• Childhood trauma: negative parent-child interactions, verbal and physical abuse, inconsistent or coercive discipline
  • Social risk factors: growing up in an under-resourced community, exposure to peer groups that engage in anti-social-like behavior, experiencing social violence

Related conditions

Antisocial personality disorder can commonly co-occurs with certain related conditions, including:

Treatment plans for ASPD may be more impactful if they also address common related conditions in addition to antisocial behaviors.

Antisocial personality disorder is a treatable mental health condition. But according to a 2020 review, researchers are currently unclear on which treatments work best.

Sometimes, ASPD can be challenging to treat due to the nature of the disorder. People with ASPD may not believe they are experiencing behavioral difficulties or acknowledge the need for intervention.

Like all mental health conditions, it takes time. You may have to try several strategies before discovering what works best for you. Working with your doctor and therapist can guide you in the right direction.

According to a 2015 study, the earlier treatment begins, the better. Researchers found that early intervention resulted in 59% of participants displaying ASPD-related symptoms at age 25, versus 69% of participants who did not receive treatment.

Scientists also believe that early intervention may help lessen ASPD behaviors in a young person at risk. But these treatment programs are most effective if they include the person’s family and social group.


Therapy is often the first line of treatment after an ASPD diagnosis:

  • Cognitive behavioral therapy (CBT): Psychotherapy, focusing on changing thinking patterns and behavior, may be the most effective form of therapy used for ASPD.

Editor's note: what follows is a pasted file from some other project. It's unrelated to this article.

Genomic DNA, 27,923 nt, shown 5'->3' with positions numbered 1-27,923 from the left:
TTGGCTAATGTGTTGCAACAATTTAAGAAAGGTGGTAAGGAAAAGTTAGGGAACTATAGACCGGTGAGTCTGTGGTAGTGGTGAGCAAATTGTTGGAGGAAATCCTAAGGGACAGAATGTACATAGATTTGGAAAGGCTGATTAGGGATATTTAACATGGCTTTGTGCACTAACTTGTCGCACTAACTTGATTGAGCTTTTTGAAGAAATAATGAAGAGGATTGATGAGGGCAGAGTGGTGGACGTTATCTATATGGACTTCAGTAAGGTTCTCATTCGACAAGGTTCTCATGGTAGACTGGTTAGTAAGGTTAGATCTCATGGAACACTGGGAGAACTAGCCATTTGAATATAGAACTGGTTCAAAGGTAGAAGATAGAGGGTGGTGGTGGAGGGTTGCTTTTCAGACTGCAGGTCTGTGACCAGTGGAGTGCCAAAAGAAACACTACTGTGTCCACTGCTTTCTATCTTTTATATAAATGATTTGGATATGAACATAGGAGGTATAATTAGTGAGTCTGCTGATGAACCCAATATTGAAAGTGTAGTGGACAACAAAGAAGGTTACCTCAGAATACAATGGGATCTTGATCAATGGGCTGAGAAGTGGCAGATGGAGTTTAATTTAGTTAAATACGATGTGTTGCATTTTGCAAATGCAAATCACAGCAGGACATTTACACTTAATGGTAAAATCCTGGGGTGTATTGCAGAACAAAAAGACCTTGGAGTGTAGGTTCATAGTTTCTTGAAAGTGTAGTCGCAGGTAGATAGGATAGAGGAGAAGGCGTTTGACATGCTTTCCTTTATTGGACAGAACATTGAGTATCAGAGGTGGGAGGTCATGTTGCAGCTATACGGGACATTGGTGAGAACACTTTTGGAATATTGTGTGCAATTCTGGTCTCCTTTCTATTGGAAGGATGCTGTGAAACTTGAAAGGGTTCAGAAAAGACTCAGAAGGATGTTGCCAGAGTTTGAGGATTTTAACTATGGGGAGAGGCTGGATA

• The Incredible Years Program: Therapeutic intervention, with a focus on developing positive relationships between children and their caregivers, can prevent and treat behavior problems which may lead to ASPD.
  • Multisystemic Therapy (MST): Group therapy for families to address serious ASPD with criminal or illegal behavior in adolescents between 12 and 17.
  • Functional Family Therapy (FFT): Family-based therapy for at-risk youth between the ages 11 and 18 with a focus on harm reduction and increasing protective factors within the family.


Researchers currently do not have enough evidence that medications work effectively for treating ASPD. More often, medications are prescribed to treat underlying conditions co-occurring with ASPD.

Typically, these prescribed medications are used to treat aggression in people with ASPD, including:

Behaviors associated with ASPD can negatively impact the person with the disorder and the people around them. However, with the right intervention, ASPD is treatable.

Some studies suggest ASPD has a genetic cause, but environmental factors from childhood experiences may also play a major role in its development.

Identifying young people who may be at risk can be a beneficial first step in preventing full development of ASPD symptoms.

Early intervention addressing environmental factors may help reduce the risk of a person with ASPD engaging in behaviors that may harm themselves or others.

If you’re ready to get help but don’t know where to start, you can check out our find a therapist tool for guidance.